People marching to the TCF Bank Stadium in Minneapolis, Minnesota, to protest against the mascot for the Washington Commanders, formerly known as the "Washington Redskins" before the team dropped the Native slur from its name in 2020 (photo by Hannah Foslien/Getty Images)

New York State’s Board of Regents has voted to officially ban school districts statewide from using Native imagery and reductive names for school mascots and sports teams. Affected schools have until the end of the academic year to show concerted efforts to re-brand and must comply with the ban by June 30, 2025.

Last November, the State Education Department issued a letter indicating that the state would be prioritizing and enforcing this decision by 2023. Apparently, the state has been trying to phase out the use of such names and imagery since 2001, but dozens of school districts, including 11 high schools on Long Island, have yet to comply.

While many, but not all, schools with team names such as “Indians,” “Redmen,” and “Tomahawks” have already voted to adopt new names themselves or retire their mascots, some are still using ambiguous terms such as “Braves” and “Warriors” with accompanying side-profile caricatures of Indigenous men with feathered war bonnets, red skin tones, and aggressive expressions.

“Indian mascots and stereotypes present a misleading image of Indian people and feed the historic myths that have been used to whitewash a history of oppression,” the National Congress of American Indians stated on its website ahead of a nationwide campaign to eliminate harmful and derogatory imagery of Indigenous people from educational environments.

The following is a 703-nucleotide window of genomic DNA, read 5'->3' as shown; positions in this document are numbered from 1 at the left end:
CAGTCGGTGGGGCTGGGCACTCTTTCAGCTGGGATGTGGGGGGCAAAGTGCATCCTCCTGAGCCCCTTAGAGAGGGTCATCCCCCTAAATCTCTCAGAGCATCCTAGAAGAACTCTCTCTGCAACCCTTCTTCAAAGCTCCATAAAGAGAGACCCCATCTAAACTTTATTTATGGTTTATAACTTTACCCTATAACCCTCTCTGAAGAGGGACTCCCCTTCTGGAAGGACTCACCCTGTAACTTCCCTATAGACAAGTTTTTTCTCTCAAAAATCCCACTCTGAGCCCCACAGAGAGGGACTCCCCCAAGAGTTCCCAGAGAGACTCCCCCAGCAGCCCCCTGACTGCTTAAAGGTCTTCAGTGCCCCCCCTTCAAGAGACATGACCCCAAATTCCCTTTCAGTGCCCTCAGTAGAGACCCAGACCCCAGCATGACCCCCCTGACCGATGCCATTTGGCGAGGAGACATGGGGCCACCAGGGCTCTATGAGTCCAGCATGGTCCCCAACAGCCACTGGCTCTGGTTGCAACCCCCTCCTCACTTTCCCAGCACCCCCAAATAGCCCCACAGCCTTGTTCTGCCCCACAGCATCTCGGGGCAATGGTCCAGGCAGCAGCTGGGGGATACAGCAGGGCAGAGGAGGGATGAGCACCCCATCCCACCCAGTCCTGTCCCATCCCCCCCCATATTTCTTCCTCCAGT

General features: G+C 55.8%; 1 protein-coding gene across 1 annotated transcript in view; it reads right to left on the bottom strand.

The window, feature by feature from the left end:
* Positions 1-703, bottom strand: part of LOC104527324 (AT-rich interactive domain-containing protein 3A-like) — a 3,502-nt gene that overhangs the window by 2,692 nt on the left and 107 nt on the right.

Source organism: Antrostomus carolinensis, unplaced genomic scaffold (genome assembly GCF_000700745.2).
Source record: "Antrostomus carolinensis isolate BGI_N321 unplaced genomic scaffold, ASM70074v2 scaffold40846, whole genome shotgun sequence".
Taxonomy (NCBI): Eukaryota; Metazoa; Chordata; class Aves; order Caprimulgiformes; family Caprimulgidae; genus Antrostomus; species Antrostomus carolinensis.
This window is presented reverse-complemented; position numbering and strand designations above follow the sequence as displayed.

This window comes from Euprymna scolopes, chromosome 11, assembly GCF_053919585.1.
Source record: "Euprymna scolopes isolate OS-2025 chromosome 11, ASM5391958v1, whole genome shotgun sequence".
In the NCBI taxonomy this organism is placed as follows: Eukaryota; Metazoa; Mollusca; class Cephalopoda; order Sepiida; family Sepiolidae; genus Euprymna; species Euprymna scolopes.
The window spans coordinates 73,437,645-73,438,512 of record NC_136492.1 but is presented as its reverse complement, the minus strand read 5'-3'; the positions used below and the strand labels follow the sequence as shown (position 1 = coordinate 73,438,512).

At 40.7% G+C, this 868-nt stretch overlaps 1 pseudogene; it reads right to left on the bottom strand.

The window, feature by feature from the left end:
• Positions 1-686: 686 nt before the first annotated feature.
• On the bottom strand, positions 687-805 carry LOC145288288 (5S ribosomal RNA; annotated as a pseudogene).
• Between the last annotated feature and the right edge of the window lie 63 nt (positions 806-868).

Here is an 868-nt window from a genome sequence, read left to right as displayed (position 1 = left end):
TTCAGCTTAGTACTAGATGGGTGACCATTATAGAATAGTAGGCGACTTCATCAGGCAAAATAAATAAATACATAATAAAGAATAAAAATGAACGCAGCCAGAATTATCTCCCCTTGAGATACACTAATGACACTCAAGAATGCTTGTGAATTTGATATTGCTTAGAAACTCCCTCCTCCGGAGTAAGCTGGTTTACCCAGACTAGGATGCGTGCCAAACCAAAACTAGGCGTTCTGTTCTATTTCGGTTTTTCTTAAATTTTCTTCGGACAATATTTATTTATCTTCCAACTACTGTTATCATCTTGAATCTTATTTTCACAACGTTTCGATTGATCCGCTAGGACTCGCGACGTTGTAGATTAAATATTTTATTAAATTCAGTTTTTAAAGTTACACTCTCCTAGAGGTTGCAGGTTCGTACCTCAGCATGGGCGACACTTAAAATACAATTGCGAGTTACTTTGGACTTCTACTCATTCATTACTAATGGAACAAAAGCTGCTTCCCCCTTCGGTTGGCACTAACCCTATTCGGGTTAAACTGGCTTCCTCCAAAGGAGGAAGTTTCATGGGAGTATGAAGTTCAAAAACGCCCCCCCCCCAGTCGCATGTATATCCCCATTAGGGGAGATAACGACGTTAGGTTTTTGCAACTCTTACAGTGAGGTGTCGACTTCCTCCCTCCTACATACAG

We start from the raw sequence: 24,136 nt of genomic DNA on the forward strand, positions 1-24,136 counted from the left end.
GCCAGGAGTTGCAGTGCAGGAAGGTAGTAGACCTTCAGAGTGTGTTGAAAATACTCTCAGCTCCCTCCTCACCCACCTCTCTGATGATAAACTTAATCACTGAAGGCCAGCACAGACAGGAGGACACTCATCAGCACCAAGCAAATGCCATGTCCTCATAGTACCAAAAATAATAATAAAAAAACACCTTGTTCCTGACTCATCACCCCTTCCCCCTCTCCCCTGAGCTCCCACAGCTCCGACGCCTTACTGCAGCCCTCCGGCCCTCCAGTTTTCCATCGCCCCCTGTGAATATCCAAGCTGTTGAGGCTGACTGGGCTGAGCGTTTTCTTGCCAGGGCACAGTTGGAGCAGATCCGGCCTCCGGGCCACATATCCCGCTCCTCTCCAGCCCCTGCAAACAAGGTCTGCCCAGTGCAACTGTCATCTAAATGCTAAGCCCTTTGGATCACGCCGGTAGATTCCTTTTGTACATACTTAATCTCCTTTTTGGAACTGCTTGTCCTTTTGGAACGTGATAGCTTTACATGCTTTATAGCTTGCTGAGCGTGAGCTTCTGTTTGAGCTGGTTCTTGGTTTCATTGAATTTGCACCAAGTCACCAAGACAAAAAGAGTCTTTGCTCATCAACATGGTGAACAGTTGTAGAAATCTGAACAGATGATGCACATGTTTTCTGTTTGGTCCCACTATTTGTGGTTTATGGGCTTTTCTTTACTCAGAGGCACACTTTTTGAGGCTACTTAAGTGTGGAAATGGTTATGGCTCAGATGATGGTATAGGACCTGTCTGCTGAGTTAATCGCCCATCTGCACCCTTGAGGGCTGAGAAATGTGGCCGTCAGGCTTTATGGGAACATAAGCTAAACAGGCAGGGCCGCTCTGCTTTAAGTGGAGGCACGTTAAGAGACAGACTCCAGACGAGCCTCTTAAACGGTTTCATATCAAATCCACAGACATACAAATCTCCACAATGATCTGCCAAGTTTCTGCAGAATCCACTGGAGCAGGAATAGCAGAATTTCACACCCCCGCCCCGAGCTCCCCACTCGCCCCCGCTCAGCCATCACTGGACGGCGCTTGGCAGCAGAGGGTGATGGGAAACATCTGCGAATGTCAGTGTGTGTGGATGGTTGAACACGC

Longstanding research also indicates that the use of Indigenous mascots and team names, which lean into negative and dehumanizing stereotypes of surviving Indigenous populations, has a negative impact on Native students as well as their non-Native compatriots who end up perpetuating misconceptions and stereotypes.

And yet, parents and alumni of school districts adopting new mascots in observance of the research and requests of local Indigenous populations are accusing the government of “erasing history” and “further disrespecting Native Americans.” Many non-Native citizens believe that the mascots honor the Indigenous, memorialize them, and make them a point of pride and school spirit and accuse the State Education Department of wasting taxpayer dollars on non-issues.

In an interview with Hyperallergic, Long Island-based Shinnecock artist and 2021–22 Hyperallergic curatorial fellow Jeremy Dennis said that if this was the best people could do in terms of Native American representation in schools, “there’s clearly a lot of work to be done.”

“They love our culture as long as it’s in the past,” Dennis continued, referring to the antiquated depictions of Indigenous men as warlike and violent. “Parents who are suddenly bothered by this so-called ‘erasure of history’ could have probably done more to help us.”

Dennis brought up New York governor Kathy Hochul’s January decision to veto the Unmarked Grave Act, which would have protected unmarked Native American burial sites from unintentional excavation, as well as her move to veto the Montaukett Act that would have afforded the Montaukett peoples state recognition last December.

“This is a great start,” Dennis said about the decision to eliminate Indigenous mascots. “But schools must also consider including more positive representation of Native Americans. They could commission a Native American artist for a mural, or incorporate visits to reservations and communities as a part of the curriculum.”

It remains unclear whether the state will be allotting funding to affected districts for re-branding or whether the schools will be responsible for restructuring their annual budgets in order to do so.

Rhea Nayyar (she/her) is a New York-based teaching artist who is passionate about elevating minority perspectives within the academic and editorial spheres of the art world. Rhea received her BFA in Visual...